Robert J. Doman, Jr.
Many families are becoming frustrated at their often ineffective attempts to homeschool their special needs child. Others still wrestle with the decision of whether or not to succumb to the pressures being exerted on them by family, friends, or the “professionals” to put their child into the public school system. These decisions are not easy, and there are no simple answers because there is generally nothing easy or simple about our special needs children.
Being a homeschooling parent, the parent of a special needs child, as well as having designed over 50,000 homeschool programs for special needs kids has given me some insight into the difficulties involved in the process of determining what is best for a particular child and family. Most parents are wondering, what really is the best possible learning environment for my child?
If you take your child with special needs to a public school and ask the “experts” to describe the best possible learning environment for your child, they will probably tell you that your child needs to be in the least restrictive environment, to have lots of 1:1 time, to have peers that are outstanding role models, and to have a program designed to meet his or her individual needs. And they are right! Furthermore, what they have described is the home.
The home is the least restrictive environment because it is the natural setting where a child is able to participate in every day activities with people both young and old who are functioning normally. In this setting a child has the opportunity to observe and then to imitate appropriate behaviors. The parent has the opportunity to provide the child with immediate and consistent feedback if he displays any type of negative or inappropriate behaviors.
This is in contrast to the school setting where the child would most likely be grouped with other children displaying a variety of negative behaviors, which he would then begin imitating, thus further compounding his problems.
How important is 1:1 attention? Whether we’re talking about reading, math, gross or fine motor development, receptive or expressive language, vision, processing, behavior, or any other developmental or educational functions, advancement is almost directly related to how much individual attention 1:1 input the child can receive. Schools typically will say that they will meet the child’s needs through small group instruction and that anything more than minimal 1:1 instruction is economically prohibitive. The environment that affords the greatest amount of 1:1 per day is to be preferred.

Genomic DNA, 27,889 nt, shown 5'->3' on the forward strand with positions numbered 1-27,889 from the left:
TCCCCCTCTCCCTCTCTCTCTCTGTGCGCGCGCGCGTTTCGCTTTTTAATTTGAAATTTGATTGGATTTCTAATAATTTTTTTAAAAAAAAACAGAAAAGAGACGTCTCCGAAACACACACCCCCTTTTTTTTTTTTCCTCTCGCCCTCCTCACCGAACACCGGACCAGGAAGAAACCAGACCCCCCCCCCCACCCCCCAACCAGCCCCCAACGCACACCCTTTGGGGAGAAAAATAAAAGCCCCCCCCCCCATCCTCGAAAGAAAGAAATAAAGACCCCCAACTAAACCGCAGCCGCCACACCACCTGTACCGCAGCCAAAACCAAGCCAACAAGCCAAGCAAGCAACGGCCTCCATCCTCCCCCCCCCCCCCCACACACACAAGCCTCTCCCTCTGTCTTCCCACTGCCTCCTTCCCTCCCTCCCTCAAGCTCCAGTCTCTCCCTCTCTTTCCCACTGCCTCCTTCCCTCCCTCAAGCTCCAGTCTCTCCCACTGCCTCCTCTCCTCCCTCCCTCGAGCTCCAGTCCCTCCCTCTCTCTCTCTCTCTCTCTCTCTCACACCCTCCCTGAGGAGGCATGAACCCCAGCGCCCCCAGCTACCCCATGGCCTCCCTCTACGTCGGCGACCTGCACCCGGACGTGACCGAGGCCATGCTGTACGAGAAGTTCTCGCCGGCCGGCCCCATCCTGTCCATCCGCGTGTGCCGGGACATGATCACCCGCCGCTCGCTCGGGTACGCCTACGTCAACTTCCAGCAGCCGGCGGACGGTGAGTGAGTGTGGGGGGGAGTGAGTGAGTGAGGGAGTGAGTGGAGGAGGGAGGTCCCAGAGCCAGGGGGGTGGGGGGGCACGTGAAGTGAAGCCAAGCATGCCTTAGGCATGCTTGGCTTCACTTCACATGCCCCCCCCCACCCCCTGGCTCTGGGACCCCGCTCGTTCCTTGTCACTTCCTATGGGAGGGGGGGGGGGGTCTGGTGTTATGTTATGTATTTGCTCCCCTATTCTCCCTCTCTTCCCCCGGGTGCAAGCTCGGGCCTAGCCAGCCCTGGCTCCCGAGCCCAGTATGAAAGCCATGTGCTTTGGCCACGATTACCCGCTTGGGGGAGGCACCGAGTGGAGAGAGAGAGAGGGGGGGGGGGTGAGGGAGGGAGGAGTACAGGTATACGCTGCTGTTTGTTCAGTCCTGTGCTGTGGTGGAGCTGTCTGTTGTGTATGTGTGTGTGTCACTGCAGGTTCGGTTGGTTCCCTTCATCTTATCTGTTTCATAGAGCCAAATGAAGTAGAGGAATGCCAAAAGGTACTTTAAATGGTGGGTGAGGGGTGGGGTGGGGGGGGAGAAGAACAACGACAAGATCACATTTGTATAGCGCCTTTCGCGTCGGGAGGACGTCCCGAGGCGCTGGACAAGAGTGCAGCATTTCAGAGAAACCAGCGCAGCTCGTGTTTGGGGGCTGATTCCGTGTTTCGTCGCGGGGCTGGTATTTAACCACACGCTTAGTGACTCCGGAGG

A big step in the process of determining what is best for your child and your family is the acceptance of yourselves—the child’s parents—as the world’s greatest experts on your child. The most powerful tool the schools and professionals will attempt to persuade you with is your supposed lack of expertise. But the truth is that you know your child’s strengths and weaknesses, likes and dislikes, and wants and needs better than anyone else. It is this knowledge and expertise that will enable you to design and carry out an appropriate and individualized program for your child.
Many “professionals” and most of the schools rarely see past the labels that they give our children. To them, the label becomes a reflection of their potential and the basis upon which limited goals are established. Almost universally the family has a significantly different perception of the child, a much higher perception of potential. Because the family really knows the child the family can see past the inefficiencies and see the child waiting to be unleashed from the burdens of those inefficiencies. Without proper program design and support the homeschooling family is often disappointed with the results they can achieve with their special needs child. If provided, however, with the necessary expertise, program design, and support, the home is most often the very best place for our special needs children.
Almost universally the only chance our special needs children have to achieve their innate potential lies with homeschool.
Reprinted from the Journal of The NACD Foundation (formerly The National Academy for Child Development)